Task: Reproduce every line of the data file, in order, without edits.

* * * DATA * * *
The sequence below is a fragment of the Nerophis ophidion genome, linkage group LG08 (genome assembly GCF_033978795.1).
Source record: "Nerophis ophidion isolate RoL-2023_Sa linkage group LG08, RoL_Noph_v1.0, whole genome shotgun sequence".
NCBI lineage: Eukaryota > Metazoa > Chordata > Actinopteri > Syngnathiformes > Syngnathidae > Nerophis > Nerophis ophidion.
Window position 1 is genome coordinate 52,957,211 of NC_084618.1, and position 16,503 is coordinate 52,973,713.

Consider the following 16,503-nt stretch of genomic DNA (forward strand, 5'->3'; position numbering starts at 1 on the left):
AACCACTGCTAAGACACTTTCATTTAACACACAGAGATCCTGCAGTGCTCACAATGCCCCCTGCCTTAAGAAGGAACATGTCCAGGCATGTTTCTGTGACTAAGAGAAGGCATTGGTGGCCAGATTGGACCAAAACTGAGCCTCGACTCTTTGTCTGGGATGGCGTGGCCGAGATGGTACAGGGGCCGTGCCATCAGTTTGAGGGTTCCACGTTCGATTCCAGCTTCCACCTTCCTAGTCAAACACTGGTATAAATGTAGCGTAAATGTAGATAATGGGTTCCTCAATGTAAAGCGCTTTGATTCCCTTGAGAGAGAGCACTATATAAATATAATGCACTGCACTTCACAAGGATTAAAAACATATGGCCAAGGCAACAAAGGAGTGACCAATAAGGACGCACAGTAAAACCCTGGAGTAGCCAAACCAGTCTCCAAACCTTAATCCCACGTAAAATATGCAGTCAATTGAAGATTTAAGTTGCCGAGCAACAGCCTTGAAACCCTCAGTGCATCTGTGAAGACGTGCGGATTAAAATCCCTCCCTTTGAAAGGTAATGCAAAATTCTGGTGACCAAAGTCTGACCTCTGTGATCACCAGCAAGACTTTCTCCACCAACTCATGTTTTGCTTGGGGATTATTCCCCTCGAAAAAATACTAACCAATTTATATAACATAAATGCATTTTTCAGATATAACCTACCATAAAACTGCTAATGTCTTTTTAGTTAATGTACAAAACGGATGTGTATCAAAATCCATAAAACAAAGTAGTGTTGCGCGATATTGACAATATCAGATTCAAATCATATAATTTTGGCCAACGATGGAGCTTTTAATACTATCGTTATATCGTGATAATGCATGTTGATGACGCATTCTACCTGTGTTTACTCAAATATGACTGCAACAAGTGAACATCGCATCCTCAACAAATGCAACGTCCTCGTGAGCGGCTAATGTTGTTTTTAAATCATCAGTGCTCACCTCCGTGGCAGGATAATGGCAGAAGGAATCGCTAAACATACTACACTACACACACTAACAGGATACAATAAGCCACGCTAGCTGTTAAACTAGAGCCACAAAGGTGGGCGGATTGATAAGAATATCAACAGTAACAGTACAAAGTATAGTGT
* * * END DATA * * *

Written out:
The sequence below is a fragment of the Nerophis ophidion genome, linkage group LG08 (genome assembly GCF_033978795.1).
Source record: "Nerophis ophidion isolate RoL-2023_Sa linkage group LG08, RoL_Noph_v1.0, whole genome shotgun sequence".
NCBI lineage: Eukaryota > Metazoa > Chordata > Actinopteri > Syngnathiformes > Syngnathidae > Nerophis > Nerophis ophidion.
Window position 1 is genome coordinate 52,957,211 of NC_084618.1, and position 16,503 is coordinate 52,973,713.

Consider the following 16,503-nt stretch of genomic DNA (forward strand, 5'->3'; position numbering starts at 1 on the left):
AACCACTGCTAAGACACTTTCATTTAACACACAGAGATCCTGCAGTGCTCACAATGCCCCCTGCCTTAAGAAGGAACATGTCCAGGCATGTTTCTGTGACTAAGAGAAGGCATTGGTGGCCAGATTGGACCAAAACTGAGCCTCGACTCTTTGTCTGGGATGGCGTGGCCGAGATGGTACAGGGGCCGTGCCATCAGTTTGAGGGTTCCACGTTCGATTCCAGCTTCCACCTTCCTAGTCAAACACTGGTATAAATGTAGCGTAAATGTAGATAATGGGTTCCTCAATGTAAAGCGCTTTGATTCCCTTGAGAGAGAGCACTATATAAATATAATGCACTGCACTTCACAAGGATTAAAAACATATGGCCAAGGCAACAAAGGAGTGACCAATAAGGACGCACAGTAAAACCCTGGAGTAGCCAAACCAGTCTCCAAACCTTAATCCCACGTAAAATATGCAGTCAATTGAAGATTTAAGTTGCCGAGCAACAGCCTTGAAACCCTCAGTGCATCTGTGAAGACGTGCGGATTAAAATCCCTCCCTTTGAAAGGTAATGCAAAATTCTGGTGACCAAAGTCTGACCTCTGTGATCACCAGCAAGACTTTCTCCACCAACTCATGTTTTGCTTGGGGATTATTCCCCTCGAAAAAATACTAACCAATTTATATAACATAAATGCATTTTTCAGATATAACCTACCATAAAACTGCTAATGTCTTTTTAGTTAATGTACAAAACGGATGTGTATCAAAATCCATAAAACAAAGTAGTGTTGCGCGATATTGACAATATCAGATTCAAATCATATAATTTTGGCCAACGATGGAGCTTTTAATACTATCGTTATATCGTGATAATGCATGTTGATGACGCATTCTACCTGTGTTTACTCAAATATGACTGCAACAAGTGAACATCGCATCCTCAACAAATGCAACGTCCTCGTGAGCGGCTAATGTTGTTTTTAAATCATCAGTGCTCACCTCCGTGGCAGGATAATGGCAGAAGGAATCGCTAAACATACTACACTACACACACTAACAGGATACAATAAGCCACGCTAGCTGTTAAACTAGAGCCACAAAGGTGGGCGGATTGATAAGAATATCAACAGTAACAGTACAAAGTATAGTGT